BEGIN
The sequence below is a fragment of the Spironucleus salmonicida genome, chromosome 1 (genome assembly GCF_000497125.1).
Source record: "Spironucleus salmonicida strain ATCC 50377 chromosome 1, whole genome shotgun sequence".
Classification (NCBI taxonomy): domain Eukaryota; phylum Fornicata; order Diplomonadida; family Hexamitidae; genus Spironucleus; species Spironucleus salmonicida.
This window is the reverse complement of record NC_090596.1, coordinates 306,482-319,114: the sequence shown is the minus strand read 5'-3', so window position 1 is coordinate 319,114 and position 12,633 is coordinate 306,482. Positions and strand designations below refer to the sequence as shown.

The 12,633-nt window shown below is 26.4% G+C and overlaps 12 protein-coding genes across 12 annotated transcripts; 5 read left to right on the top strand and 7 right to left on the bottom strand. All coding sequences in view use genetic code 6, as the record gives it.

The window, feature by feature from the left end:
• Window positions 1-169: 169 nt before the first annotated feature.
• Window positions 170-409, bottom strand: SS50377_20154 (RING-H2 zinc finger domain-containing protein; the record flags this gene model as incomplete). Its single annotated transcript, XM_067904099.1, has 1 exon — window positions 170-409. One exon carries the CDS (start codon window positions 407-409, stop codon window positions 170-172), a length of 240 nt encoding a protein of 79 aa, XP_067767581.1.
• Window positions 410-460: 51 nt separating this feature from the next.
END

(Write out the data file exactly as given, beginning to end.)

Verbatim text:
The sequence below is a fragment of the Spironucleus salmonicida genome, chromosome 1 (genome assembly GCF_000497125.1).
Source record: "Spironucleus salmonicida strain ATCC 50377 chromosome 1, whole genome shotgun sequence".
Classification (NCBI taxonomy): domain Eukaryota; phylum Fornicata; order Diplomonadida; family Hexamitidae; genus Spironucleus; species Spironucleus salmonicida.
This window is the reverse complement of record NC_090596.1, coordinates 306,482-319,114: the sequence shown is the minus strand read 5'-3', so window position 1 is coordinate 319,114 and position 12,633 is coordinate 306,482. Positions and strand designations below refer to the sequence as shown.

The 12,633-nt window shown below is 26.4% G+C and overlaps 12 protein-coding genes across 12 annotated transcripts; 5 read left to right on the top strand and 7 right to left on the bottom strand. All coding sequences in view use genetic code 6, as the record gives it.

The window, feature by feature from the left end:
• Window positions 1-169: 169 nt before the first annotated feature.
• Window positions 170-409, bottom strand: SS50377_20154 (RING-H2 zinc finger domain-containing protein; the record flags this gene model as incomplete). Its single annotated transcript, XM_067904099.1, has 1 exon — window positions 170-409. One exon carries the CDS (start codon window positions 407-409, stop codon window positions 170-172), a length of 240 nt encoding a protein of 79 aa, XP_067767581.1.
• Window positions 410-460: 51 nt separating this feature from the next.